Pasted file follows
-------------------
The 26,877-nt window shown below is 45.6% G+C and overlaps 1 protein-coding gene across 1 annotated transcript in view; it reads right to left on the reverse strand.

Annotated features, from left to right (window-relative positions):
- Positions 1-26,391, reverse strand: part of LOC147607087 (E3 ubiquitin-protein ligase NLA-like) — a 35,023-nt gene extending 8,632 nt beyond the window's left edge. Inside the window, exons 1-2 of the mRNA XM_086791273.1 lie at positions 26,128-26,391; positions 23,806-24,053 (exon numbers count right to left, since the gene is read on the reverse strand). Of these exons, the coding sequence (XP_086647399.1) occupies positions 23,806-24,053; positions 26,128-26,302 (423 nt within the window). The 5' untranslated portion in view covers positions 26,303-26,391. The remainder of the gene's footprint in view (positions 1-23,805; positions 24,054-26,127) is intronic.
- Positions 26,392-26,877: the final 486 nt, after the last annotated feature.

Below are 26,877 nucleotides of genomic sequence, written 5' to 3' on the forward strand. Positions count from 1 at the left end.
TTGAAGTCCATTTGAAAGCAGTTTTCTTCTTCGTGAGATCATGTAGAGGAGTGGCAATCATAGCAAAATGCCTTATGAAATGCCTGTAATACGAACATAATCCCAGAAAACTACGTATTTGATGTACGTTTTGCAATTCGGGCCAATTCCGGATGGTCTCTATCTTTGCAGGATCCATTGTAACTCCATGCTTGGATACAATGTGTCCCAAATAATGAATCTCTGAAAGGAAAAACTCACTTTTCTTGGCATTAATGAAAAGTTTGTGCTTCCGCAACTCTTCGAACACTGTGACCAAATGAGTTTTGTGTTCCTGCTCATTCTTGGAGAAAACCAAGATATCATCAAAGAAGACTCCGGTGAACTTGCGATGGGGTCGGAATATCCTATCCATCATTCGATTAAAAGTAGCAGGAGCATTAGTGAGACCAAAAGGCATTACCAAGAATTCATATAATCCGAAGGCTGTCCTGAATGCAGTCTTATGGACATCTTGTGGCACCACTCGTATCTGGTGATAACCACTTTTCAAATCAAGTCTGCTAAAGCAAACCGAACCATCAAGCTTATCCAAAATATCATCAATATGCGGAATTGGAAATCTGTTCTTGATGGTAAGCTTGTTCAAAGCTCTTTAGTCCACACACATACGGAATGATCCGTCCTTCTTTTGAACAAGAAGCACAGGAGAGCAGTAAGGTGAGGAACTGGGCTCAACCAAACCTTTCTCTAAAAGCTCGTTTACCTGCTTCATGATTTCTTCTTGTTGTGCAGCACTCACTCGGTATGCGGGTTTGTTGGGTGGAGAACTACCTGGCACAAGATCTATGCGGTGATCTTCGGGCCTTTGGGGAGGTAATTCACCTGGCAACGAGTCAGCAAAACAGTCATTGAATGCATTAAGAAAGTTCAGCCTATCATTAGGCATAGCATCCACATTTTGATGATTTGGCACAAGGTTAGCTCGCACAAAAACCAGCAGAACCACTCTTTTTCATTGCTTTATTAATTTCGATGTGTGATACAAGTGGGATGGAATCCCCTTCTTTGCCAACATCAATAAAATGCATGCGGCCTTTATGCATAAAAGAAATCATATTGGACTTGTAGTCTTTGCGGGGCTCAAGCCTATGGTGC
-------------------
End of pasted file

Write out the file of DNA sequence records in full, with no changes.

The 26,877-nt window shown below is 45.6% G+C and overlaps 1 protein-coding gene across 1 annotated transcript in view; it reads right to left on the reverse strand.

Annotated features, from left to right (window-relative positions):
- Positions 1-26,391, reverse strand: part of LOC147607087 (E3 ubiquitin-protein ligase NLA-like) — a 35,023-nt gene extending 8,632 nt beyond the window's left edge. Inside the window, exons 1-2 of the mRNA XM_086791273.1 lie at positions 26,128-26,391; positions 23,806-24,053 (exon numbers count right to left, since the gene is read on the reverse strand). Of these exons, the coding sequence (XP_086647399.1) occupies positions 23,806-24,053; positions 26,128-26,302 (423 nt within the window). The 5' untranslated portion in view covers positions 26,303-26,391. The remainder of the gene's footprint in view (positions 1-23,805; positions 24,054-26,127) is intronic.
- Positions 26,392-26,877: the final 486 nt, after the last annotated feature.

Below are 26,877 nucleotides of genomic sequence, written 5' to 3' on the forward strand. Positions count from 1 at the left end.
TTGAAGTCCATTTGAAAGCAGTTTTCTTCTTCGTGAGATCATGTAGAGGAGTGGCAATCATAGCAAAATGCCTTATGAAATGCCTGTAATACGAACATAATCCCAGAAAACTACGTATTTGATGTACGTTTTGCAATTCGGGCCAATTCCGGATGGTCTCTATCTTTGCAGGATCCATTGTAACTCCATGCTTGGATACAATGTGTCCCAAATAATGAATCTCTGAAAGGAAAAACTCACTTTTCTTGGCATTAATGAAAAGTTTGTGCTTCCGCAACTCTTCGAACACTGTGACCAAATGAGTTTTGTGTTCCTGCTCATTCTTGGAGAAAACCAAGATATCATCAAAGAAGACTCCGGTGAACTTGCGATGGGGTCGGAATATCCTATCCATCATTCGATTAAAAGTAGCAGGAGCATTAGTGAGACCAAAAGGCATTACCAAGAATTCATATAATCCGAAGGCTGTCCTGAATGCAGTCTTATGGACATCTTGTGGCACCACTCGTATCTGGTGATAACCACTTTTCAAATCAAGTCTGCTAAAGCAAACCGAACCATCAAGCTTATCCAAAATATCATCAATATGCGGAATTGGAAATCTGTTCTTGATGGTAAGCTTGTTCAAAGCTCTTTAGTCCACACACATACGGAATGATCCGTCCTTCTTTTGAACAAGAAGCACAGGAGAGCAGTAAGGTGAGGAACTGGGCTCAACCAAACCTTTCTCTAAAAGCTCGTTTACCTGCTTCATGATTTCTTCTTGTTGTGCAGCACTCACTCGGTATGCGGGTTTGTTGGGTGGAGAACTACCTGGCACAAGATCTATGCGGTGATCTTCGGGCCTTTGGGGAGGTAATTCACCTGGCAACGAGTCAGCAAAACAGTCATTGAATGCATTAAGAAAGTTCAGCCTATCATTAGGCATAGCATCCACATTTTGATGATTTGGCACAAGGTTAGCTCGCACAAAAACCAGCAGAACCACTCTTTTTCATTGCTTTATTAATTTCGATGTGTGATACAAGTGGGATGGAATCCCCTTCTTTGCCAACATCAATAAAATGCATGCGGCCTTTATGCATAAAAGAAATCATATTGGACTTGTAGTCTTTGCGGGGCTCAAGCCTATGGTGC